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6 Ways to Score a Higher Social Security Check | The Motley Fool

“My Social Security benefit is way more than I need,” said no one, ever. Social Security is a nice retirement safety net, but it often falls short as a primary source of retirement income.

Fortunately, there are things you can do to score a bigger Social Security check — which could mean more fun and less stress in retirement. Read on for six reliable ways to boost your federal retirement benefit.

1. Suspend benefits if you’ve already claimed

You have the most leverage to influence your Social Security income before you retire — but there is one strategy you can use if you’re already receiving Social Security. Between your full retirement age (FRA) and age 70, you have the option to suspend your benefits.

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While your benefit is suspended, you will earn delayed retirement credits. These are small increases to your benefit for each month you are not receiving payments.

You’ll see the results of this strategy once you reinstate your benefits. The credits are applied to your benefit each January for the prior year and when you reach your 70th birthday.

Note that your Medicare premiums cannot be deducted from suspended Social Security payments. You’ll be billed for those premiums separately. Also, if your current spouse is receiving benefits from your record, suspending your own benefits also suspends your spouse’s.

2. Correct missing earnings

Your Social Security income is calculated from your earnings history. If your income record is incomplete or inaccurate, you might not get the full Social Security benefit you’ve earned.

To check your earnings record, create an account at the my Social Security web site. Log in, access your income history, and review the data carefully for accuracy.

If you see omissions or mistakes, gather up your supporting documentation. Ideally, you’ll have a W-2, tax return, or pay slip showing the correct figures. You can still request a correction without one of those documents, but it will take longer for Social Security to verify the correction and update your record.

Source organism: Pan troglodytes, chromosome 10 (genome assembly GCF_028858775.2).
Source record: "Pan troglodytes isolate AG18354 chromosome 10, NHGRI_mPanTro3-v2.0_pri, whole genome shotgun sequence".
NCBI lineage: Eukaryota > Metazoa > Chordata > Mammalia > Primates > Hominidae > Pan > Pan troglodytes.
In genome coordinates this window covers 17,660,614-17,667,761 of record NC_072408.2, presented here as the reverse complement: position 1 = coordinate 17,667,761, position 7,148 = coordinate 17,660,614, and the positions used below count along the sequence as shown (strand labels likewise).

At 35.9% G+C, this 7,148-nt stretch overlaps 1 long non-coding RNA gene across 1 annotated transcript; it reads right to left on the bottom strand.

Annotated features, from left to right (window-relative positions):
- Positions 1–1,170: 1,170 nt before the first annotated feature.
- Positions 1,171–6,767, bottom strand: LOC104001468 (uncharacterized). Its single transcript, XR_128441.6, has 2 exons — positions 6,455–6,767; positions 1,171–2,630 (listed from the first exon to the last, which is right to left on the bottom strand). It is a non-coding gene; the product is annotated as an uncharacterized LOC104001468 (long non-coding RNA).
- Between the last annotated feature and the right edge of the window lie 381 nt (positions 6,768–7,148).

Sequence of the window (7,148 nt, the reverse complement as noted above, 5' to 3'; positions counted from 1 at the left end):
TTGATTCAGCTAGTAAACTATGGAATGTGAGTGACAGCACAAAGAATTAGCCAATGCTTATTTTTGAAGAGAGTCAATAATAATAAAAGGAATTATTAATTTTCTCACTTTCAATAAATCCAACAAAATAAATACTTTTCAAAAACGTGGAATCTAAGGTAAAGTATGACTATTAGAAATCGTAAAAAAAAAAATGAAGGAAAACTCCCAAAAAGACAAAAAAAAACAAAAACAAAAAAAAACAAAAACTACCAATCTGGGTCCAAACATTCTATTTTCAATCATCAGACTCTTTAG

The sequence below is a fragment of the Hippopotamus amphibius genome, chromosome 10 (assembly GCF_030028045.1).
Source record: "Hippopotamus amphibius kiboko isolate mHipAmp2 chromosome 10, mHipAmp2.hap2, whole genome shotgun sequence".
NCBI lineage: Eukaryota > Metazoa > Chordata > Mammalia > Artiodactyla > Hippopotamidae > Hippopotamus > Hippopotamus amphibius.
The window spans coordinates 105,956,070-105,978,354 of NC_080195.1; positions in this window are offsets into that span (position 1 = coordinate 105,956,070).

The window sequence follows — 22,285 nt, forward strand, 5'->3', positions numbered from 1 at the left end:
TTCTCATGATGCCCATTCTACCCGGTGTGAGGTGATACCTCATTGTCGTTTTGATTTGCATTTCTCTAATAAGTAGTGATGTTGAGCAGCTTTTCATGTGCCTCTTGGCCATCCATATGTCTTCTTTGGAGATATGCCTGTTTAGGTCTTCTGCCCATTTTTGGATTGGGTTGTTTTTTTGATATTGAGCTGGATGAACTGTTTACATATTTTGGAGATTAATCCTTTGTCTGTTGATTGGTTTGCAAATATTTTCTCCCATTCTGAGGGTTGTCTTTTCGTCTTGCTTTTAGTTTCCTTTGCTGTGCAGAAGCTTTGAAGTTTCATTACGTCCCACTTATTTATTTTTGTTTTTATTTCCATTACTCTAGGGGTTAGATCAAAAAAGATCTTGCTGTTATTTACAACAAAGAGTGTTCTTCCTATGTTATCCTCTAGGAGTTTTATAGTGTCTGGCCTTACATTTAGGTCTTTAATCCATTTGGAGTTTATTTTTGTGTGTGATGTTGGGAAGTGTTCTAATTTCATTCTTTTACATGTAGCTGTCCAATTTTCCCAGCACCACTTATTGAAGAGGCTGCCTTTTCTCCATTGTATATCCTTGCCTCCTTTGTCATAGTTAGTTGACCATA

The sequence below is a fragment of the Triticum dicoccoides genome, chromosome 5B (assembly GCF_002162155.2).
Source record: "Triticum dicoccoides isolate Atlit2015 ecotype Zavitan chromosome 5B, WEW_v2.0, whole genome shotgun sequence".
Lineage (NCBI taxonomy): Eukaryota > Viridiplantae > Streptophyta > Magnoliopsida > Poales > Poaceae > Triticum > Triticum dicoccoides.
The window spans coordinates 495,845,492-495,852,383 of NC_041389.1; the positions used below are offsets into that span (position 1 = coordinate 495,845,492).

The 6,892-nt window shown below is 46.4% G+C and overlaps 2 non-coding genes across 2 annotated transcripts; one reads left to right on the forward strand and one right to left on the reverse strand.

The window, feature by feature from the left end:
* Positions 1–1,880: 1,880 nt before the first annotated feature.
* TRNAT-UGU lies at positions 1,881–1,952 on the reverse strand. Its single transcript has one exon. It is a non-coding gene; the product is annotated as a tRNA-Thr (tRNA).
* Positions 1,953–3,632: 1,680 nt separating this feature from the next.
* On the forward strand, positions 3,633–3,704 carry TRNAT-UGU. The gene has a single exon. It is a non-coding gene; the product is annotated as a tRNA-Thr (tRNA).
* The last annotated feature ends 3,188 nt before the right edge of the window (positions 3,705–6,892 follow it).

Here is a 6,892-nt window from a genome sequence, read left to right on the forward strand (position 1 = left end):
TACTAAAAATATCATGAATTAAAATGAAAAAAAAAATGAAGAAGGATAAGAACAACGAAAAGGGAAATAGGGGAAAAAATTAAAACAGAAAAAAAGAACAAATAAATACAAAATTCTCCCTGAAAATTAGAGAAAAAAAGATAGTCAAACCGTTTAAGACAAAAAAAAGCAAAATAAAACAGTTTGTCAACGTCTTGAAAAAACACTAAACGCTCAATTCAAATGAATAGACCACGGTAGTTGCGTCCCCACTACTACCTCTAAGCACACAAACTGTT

3. Get a raise or a second job

You can also bump up your Social Security benefit by raising your income. The benefits formula relies on an average of your income over time. If you increase the average, you increase your benefit, too.

You can see the effect of higher earnings using your account at my Social Security. Log in and look for the chart that estimates your benefit at different claiming ages. You’ll see a place to edit your average future annual salary. Pop in different numbers there, and your benefit estimates update accordingly.

4. Work at least 35 years

You only need 10 years of full-time work to qualify for Social Security, but the benefits formula averages 35 years of income. If your work record is shorter than 35 years, guess what? The formula still counts the missing years, but assumes they produced zero income. Those zero-income years drag down your income average and your benefit.

If you have fewer than 35 years of paychecks under your belt, keep working. Until you reach the 35-year milestone, every extra year you earn a paycheck replaces a zero-income year in your average. That pushes your benefit higher.

5. Wait to claim your benefits

You can also delay your Social Security claim to get a higher benefit.

The increase depends on how long you delay benefits. The formula works in two parts. When you claim between age 62 and your FRA, your benefits are reduced by up to 30% for claiming early. Delaying benefits in that window lowers your early retirement penalty. That puts your benefit closer to what it should be based on your income.

When you claim after your FRA through age 70, you earn delayed retirement credits. These can raise your benefit by up to 32% if your FRA is 66, or up to 24% if your FRA is 67.

There is a downside here. You forgo thousands in benefits up front, in exchange for higher monthly income later.

6. Coordinate with your spouse

You can score higher Social Security income for your household by strategizing with your spouse. If you’re both qualified for benefits under your individual work histories, you can mix and match the above tactics as needed.

As an example, one of you could claim now to generate income, while the other holds out for a higher benefit later. Or, if you’re interested in maximizing your household benefit, both of you could get second jobs and work until you’re 70.

You may have fewer options if you earned a much higher income than your spouse, or vice versa. Spouses qualify for whichever of these two figures is higher: the benefit earned under their own work history or up to 50% of their spouse’s benefit. But you can’t collect a spousal benefit unless your spouse is already receiving Social Security. So in that case, you wouldn’t have the option to apply for benefits at different times.

Balancing now and later

The simplest way to boost your Social Security paycheck is to fix an inaccurate earnings record. Beyond that, you’re stuck with trade-offs. You either work longer (or two jobs) or forgo benefits now to enjoy higher income later.

The trade-offs might make sense, but only you can decide on the strategy that’ll bring you closer to the easygoing retirement you crave.


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